The name of this blog is “Public History Goes Digital” for a reason. Today, public historians strive to reach as many people as possible and the internet’s seemingly infinite space and open accessibility makes it much easier. Daniel J. Cohen and Roy Rosenzweig discuss just this in their book Digital History. They state,
In the past two decades, new media and new technologies have challenged historians to rethink the ways that they research, write, present, and teach about the past.
One of the many benefits of living in this digital age is the direct access to so many historical documents and methods of sharing information. To quote Cohen and Rosenzweig again, “to those who previously had no easy access, online archives open locked doors.” People can be on a computer in Washington, D.C. and take a tour of a museum in Paris. They can compare photos of a street in the 1920s to what that street looks like now on their phone as they walk through that neighborhood.
But, are historians succeeding at reaching the masses and serving them well?
Rebecca Onion’s “Snapshots of History” laments how twitter accounts like @HistoryinPics share historic photos without proper attribution, external links, or detailed captions, yet are wildly popular, some even with upwards of a million followers. People love to see old photos, particularly of famous figures or events. So why do these informal, and often contextually inadequate, accounts speak to so many people when Rebecca’s own twitter account @SlateVault has less than 10,000 followers? She does essentially the same thing, but with much more text. Is that the problem? Despite their best events to slash their word counts on the web, are historians still overwhelming audiences with facts and knowledge?
Stephen Robertson accredits part of the problem to the blurred lines between digital history and digital humanities. He says that “efforts to extend the conversation about digital history beyond the digitally fluent […] are not helped by calling our work ‘digital humanities.’” Historians are so wrapped up in internal dialogues with their colleagues and with those already in the digital world that they sometimes exclude the audiences they want to reach. If viewers don’t care about a photo’s citation, they certainly don’t care if what they are looking at qualifies as one form of digital history or another.
So is that the key? Do we need to stop over thinking and simplify our methods of promoting accurate history? Well, no.
True that people often want basic information, but there are times when they crave more and times when they need more. They should not have to be formally trained historians to find this information. Everyone knows to go to Google first, but do people know about how many fully digitized documents are on Internet Archive? What about Archive Grid or even the amazing collection of photographs at Library of Congress? These places shouldn’t be secrets. As a public historian and as a trained historian, I want people searching through these places, not pinterest, not other twitter accounts. I would even take Wikipedia over those sites because while that is also a collaborative effort, people tend to monitor it so carefully that truly outlandish posts disappear fairly quickly.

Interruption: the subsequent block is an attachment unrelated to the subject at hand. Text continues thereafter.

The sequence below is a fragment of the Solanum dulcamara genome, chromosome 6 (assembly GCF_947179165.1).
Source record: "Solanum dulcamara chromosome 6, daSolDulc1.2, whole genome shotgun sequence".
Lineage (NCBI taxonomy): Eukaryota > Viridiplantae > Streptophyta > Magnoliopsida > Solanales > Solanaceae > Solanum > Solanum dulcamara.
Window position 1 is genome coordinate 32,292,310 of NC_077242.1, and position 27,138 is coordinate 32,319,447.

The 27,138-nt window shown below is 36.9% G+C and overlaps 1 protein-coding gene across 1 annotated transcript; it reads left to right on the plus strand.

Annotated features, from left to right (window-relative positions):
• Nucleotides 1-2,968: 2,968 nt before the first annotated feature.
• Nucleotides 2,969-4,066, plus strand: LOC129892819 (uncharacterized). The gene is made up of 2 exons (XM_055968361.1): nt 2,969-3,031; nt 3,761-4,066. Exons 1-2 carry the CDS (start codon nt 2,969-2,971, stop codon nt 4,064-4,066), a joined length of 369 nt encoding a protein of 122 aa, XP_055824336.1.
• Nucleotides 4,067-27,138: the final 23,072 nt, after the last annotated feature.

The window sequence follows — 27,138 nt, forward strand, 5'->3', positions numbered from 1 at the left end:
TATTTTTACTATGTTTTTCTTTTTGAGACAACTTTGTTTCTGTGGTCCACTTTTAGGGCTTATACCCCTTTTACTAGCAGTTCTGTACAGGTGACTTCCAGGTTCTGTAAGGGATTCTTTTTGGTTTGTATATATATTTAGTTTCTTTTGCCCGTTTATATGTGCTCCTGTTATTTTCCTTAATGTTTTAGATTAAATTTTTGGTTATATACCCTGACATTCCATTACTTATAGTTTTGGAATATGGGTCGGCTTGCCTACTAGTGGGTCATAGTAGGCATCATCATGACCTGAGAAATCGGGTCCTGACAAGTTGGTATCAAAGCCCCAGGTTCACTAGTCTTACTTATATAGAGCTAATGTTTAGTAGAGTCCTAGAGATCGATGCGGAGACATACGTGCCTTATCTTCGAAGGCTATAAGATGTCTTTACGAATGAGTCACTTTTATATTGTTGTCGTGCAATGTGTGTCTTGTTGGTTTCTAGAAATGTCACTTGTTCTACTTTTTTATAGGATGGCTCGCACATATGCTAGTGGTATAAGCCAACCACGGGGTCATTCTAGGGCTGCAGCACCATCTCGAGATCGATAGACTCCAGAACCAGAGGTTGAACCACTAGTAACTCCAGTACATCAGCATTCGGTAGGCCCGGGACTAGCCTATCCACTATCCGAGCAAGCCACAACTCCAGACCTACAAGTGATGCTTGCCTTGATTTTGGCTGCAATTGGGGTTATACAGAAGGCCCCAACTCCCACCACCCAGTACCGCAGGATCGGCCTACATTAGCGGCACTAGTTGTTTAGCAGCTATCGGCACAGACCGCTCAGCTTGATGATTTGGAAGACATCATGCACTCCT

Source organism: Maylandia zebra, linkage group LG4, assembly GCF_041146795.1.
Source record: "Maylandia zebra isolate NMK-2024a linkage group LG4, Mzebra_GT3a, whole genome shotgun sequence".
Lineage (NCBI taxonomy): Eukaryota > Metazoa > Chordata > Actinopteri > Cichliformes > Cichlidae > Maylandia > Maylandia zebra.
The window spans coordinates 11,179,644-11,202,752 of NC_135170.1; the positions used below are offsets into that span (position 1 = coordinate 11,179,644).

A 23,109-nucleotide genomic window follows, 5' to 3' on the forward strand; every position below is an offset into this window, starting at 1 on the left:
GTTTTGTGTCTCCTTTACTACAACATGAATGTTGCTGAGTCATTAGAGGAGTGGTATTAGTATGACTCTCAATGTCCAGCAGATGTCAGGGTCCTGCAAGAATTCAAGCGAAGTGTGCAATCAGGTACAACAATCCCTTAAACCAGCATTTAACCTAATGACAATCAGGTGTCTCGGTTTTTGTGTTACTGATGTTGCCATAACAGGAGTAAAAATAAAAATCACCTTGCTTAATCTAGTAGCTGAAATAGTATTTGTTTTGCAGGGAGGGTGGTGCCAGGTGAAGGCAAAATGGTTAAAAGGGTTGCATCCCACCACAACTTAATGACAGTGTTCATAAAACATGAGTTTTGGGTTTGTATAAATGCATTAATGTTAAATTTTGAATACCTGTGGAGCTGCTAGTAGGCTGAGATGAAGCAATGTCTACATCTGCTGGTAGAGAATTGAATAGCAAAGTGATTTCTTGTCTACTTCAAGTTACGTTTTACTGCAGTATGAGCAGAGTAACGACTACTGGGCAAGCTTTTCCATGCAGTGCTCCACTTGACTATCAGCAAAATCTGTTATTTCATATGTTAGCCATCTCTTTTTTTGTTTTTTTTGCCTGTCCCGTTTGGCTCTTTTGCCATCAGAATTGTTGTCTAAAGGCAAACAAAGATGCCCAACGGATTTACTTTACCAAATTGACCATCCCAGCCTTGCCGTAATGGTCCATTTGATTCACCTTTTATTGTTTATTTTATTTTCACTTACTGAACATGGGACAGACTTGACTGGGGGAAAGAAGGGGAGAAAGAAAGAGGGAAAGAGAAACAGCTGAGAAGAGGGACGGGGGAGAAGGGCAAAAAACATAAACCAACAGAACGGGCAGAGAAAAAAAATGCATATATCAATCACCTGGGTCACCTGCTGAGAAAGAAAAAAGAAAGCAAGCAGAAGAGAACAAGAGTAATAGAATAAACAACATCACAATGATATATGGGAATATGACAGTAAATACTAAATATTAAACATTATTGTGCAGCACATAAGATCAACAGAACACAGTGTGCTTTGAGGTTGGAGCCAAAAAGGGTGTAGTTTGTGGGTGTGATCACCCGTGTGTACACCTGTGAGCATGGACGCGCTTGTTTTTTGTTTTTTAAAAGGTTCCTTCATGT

These fun history accounts, like @HistoryinPics, prove that people clearly want to learn about the past, but are they getting the full story? Are they even getting enough of the story?
Rebecca Onion brings up many valid points. These accounts should give credit where credit is due. These photos came from somewhere and belong to someone, so if the account updaters can find this information, they should include it. Hyperlinks mean that you don’t even need to actually say a photo is from the Library of Congress, you can just link to it within your caption.
More importantly, though, people need to know the context. The date, the location, the photographer, the publisher—this all informs the historical record and it just may change the story. Sometimes, the context behind the photo is even more interesting than the photo itself. Providing these details or a simple link to an outside source enables site visitors to discover the “joy of the historical rabbit hole,” as Onion so aptly puts it.
But, realistically speaking, no matter how often or loud historians criticize these twitter accounts, they will not change their practices overnight. Instead, public historians should focus on improving their own digital history skills and increasing their audience base. Social media and the internet offer an incredible opportunity to advance history, so why are the historians not the primary ones advancing it?
As much as it may make historians cringe that only a handful of people view their posts when compared to @HistoryinPics, they should avoid pandering to that level of inaccuracy. We know better and we are better. So yes, cater to your audiences, to an extent, but above all, keep the information accurate (as best as you can) and flowing.
Find something interesting and share it. Say what it is, who it is, when it’s from, and then link to other information. That’s all that is really necessary. Keep it short and sweet, but tease the viewers with other information. Give them a white rabbit to follow and hope they fall down the rabbit hole like we all did.